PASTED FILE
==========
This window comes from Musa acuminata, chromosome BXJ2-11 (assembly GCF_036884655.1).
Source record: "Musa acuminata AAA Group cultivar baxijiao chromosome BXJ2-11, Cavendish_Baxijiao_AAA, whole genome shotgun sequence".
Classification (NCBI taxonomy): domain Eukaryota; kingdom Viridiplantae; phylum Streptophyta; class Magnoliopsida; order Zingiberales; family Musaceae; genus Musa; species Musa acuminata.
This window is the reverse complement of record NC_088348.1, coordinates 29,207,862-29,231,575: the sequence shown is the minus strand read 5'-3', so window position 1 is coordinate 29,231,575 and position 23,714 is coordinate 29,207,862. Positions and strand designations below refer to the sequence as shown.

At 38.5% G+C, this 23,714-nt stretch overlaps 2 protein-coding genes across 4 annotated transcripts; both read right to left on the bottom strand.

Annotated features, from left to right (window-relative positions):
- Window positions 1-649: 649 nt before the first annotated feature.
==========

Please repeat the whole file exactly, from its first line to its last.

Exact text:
This window comes from Musa acuminata, chromosome BXJ2-11 (assembly GCF_036884655.1).
Source record: "Musa acuminata AAA Group cultivar baxijiao chromosome BXJ2-11, Cavendish_Baxijiao_AAA, whole genome shotgun sequence".
Classification (NCBI taxonomy): domain Eukaryota; kingdom Viridiplantae; phylum Streptophyta; class Magnoliopsida; order Zingiberales; family Musaceae; genus Musa; species Musa acuminata.
This window is the reverse complement of record NC_088348.1, coordinates 29,207,862-29,231,575: the sequence shown is the minus strand read 5'-3', so window position 1 is coordinate 29,231,575 and position 23,714 is coordinate 29,207,862. Positions and strand designations below refer to the sequence as shown.

At 38.5% G+C, this 23,714-nt stretch overlaps 2 protein-coding genes across 4 annotated transcripts; both read right to left on the bottom strand.

Annotated features, from left to right (window-relative positions):
- Window positions 1-649: 649 nt before the first annotated feature.